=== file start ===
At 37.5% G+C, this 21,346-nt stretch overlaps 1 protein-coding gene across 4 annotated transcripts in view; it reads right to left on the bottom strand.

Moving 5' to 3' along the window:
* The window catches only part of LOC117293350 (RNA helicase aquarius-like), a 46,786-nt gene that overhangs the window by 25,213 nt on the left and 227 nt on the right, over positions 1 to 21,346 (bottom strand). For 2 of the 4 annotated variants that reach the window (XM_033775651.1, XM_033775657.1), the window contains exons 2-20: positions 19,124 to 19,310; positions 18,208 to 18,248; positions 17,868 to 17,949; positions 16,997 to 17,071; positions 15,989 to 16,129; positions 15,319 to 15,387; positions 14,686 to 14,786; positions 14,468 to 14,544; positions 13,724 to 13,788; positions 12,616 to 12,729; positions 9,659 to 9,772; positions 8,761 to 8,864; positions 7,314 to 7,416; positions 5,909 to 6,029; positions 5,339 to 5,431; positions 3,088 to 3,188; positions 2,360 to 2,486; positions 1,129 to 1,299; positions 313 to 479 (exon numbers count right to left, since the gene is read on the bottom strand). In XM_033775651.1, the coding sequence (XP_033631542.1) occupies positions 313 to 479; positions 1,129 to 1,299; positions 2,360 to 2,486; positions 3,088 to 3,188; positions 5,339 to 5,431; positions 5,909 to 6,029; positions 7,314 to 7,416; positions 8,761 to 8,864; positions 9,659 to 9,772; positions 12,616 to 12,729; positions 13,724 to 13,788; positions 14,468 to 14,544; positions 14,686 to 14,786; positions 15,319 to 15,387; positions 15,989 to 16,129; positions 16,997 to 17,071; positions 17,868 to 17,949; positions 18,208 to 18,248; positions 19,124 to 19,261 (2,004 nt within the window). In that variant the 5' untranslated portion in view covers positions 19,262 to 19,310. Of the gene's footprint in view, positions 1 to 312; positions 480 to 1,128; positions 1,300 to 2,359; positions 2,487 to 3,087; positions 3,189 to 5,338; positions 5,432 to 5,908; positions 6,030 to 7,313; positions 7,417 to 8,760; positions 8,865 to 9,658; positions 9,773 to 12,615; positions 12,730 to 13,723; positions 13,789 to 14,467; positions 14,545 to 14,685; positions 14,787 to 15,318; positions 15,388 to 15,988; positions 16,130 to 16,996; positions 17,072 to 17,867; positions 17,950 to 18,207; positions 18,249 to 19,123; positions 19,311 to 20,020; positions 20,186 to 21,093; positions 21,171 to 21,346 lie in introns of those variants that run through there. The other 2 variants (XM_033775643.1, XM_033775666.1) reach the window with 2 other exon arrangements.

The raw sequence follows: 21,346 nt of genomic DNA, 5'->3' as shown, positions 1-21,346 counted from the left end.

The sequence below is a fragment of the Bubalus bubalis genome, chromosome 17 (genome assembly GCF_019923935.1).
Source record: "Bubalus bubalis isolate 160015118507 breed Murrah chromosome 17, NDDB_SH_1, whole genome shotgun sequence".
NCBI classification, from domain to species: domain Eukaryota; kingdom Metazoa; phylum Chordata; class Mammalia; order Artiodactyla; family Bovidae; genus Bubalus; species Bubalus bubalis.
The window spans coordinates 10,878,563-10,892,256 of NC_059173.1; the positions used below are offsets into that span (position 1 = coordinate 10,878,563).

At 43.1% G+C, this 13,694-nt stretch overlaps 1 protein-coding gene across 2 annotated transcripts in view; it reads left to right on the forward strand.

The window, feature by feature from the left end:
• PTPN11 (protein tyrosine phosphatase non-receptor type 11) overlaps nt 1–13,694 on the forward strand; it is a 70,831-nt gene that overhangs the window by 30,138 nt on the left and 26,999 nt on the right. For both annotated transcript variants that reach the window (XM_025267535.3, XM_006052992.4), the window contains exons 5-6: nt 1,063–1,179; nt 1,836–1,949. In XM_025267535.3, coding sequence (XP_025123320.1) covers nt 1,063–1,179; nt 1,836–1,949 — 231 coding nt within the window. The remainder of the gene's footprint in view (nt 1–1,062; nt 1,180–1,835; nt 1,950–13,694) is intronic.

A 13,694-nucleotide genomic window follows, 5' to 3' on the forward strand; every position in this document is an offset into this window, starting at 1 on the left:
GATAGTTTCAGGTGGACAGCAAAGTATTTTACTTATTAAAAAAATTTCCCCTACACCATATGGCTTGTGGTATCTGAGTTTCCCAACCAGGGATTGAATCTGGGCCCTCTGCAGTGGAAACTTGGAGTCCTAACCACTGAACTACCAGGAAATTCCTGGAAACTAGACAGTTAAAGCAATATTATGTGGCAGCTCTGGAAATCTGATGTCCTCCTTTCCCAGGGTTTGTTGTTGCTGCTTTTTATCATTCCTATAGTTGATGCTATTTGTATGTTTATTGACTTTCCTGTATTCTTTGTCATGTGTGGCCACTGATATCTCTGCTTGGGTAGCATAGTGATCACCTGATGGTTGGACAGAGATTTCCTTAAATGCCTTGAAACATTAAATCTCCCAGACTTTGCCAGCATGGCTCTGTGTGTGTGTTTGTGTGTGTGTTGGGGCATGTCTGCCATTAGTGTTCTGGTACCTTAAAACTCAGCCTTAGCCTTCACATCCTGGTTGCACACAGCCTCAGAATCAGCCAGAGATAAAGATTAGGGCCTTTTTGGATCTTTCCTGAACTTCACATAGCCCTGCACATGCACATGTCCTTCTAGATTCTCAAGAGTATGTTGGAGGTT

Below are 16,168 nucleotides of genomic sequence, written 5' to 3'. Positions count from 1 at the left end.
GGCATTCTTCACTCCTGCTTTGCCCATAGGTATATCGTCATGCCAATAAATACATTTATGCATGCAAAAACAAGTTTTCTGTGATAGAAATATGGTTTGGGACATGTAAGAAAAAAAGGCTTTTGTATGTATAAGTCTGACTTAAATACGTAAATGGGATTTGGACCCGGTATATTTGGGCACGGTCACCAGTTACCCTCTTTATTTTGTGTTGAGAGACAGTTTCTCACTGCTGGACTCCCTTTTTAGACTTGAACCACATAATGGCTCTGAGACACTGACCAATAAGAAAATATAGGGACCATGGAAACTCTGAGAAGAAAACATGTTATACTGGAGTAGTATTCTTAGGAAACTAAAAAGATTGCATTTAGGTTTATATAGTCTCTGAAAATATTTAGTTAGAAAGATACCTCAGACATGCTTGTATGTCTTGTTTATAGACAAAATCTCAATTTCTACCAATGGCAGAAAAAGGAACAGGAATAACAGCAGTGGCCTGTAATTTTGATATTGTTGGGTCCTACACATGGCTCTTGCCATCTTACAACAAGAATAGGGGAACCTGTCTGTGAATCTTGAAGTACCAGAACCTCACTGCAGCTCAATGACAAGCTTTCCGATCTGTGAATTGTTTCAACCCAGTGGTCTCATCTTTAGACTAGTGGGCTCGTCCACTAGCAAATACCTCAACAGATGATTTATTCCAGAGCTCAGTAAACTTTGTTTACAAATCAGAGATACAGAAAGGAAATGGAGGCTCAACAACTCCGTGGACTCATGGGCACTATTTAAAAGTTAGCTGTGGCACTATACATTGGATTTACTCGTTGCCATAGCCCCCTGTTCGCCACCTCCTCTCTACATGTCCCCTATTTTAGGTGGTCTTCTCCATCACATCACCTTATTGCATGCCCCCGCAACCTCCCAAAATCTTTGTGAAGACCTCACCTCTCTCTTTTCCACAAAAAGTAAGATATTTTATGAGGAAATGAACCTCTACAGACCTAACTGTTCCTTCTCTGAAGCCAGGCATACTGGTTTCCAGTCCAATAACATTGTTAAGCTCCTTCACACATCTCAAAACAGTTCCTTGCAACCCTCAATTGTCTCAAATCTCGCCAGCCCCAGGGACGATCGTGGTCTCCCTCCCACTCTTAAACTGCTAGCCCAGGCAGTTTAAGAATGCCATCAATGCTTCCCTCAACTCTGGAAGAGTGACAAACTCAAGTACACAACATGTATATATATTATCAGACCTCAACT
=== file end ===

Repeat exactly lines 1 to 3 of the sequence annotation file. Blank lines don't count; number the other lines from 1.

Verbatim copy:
At 37.5% G+C, this 21,346-nt stretch overlaps 1 protein-coding gene across 4 annotated transcripts in view; it reads right to left on the bottom strand.

Moving 5' to 3' along the window:
* The window catches only part of LOC117293350 (RNA helicase aquarius-like), a 46,786-nt gene that overhangs the window by 25,213 nt on the left and 227 nt on the right, over positions 1 to 21,346 (bottom strand). For 2 of the 4 annotated variants that reach the window (XM_033775651.1, XM_033775657.1), the window contains exons 2-20: positions 19,124 to 19,310; positions 18,208 to 18,248; positions 17,868 to 17,949; positions 16,997 to 17,071; positions 15,989 to 16,129; positions 15,319 to 15,387; positions 14,686 to 14,786; positions 14,468 to 14,544; positions 13,724 to 13,788; positions 12,616 to 12,729; positions 9,659 to 9,772; positions 8,761 to 8,864; positions 7,314 to 7,416; positions 5,909 to 6,029; positions 5,339 to 5,431; positions 3,088 to 3,188; positions 2,360 to 2,486; positions 1,129 to 1,299; positions 313 to 479 (exon numbers count right to left, since the gene is read on the bottom strand). In XM_033775651.1, the coding sequence (XP_033631542.1) occupies positions 313 to 479; positions 1,129 to 1,299; positions 2,360 to 2,486; positions 3,088 to 3,188; positions 5,339 to 5,431; positions 5,909 to 6,029; positions 7,314 to 7,416; positions 8,761 to 8,864; positions 9,659 to 9,772; positions 12,616 to 12,729; positions 13,724 to 13,788; positions 14,468 to 14,544; positions 14,686 to 14,786; positions 15,319 to 15,387; positions 15,989 to 16,129; positions 16,997 to 17,071; positions 17,868 to 17,949; positions 18,208 to 18,248; positions 19,124 to 19,261 (2,004 nt within the window). In that variant the 5' untranslated portion in view covers positions 19,262 to 19,310. Of the gene's footprint in view, positions 1 to 312; positions 480 to 1,128; positions 1,300 to 2,359; positions 2,487 to 3,087; positions 3,189 to 5,338; positions 5,432 to 5,908; positions 6,030 to 7,313; positions 7,417 to 8,760; positions 8,865 to 9,658; positions 9,773 to 12,615; positions 12,730 to 13,723; positions 13,789 to 14,467; positions 14,545 to 14,685; positions 14,787 to 15,318; positions 15,388 to 15,988; positions 16,130 to 16,996; positions 17,072 to 17,867; positions 17,950 to 18,207; positions 18,249 to 19,123; positions 19,311 to 20,020; positions 20,186 to 21,093; positions 21,171 to 21,346 lie in introns of those variants that run through there. The other 2 variants (XM_033775643.1, XM_033775666.1) reach the window with 2 other exon arrangements.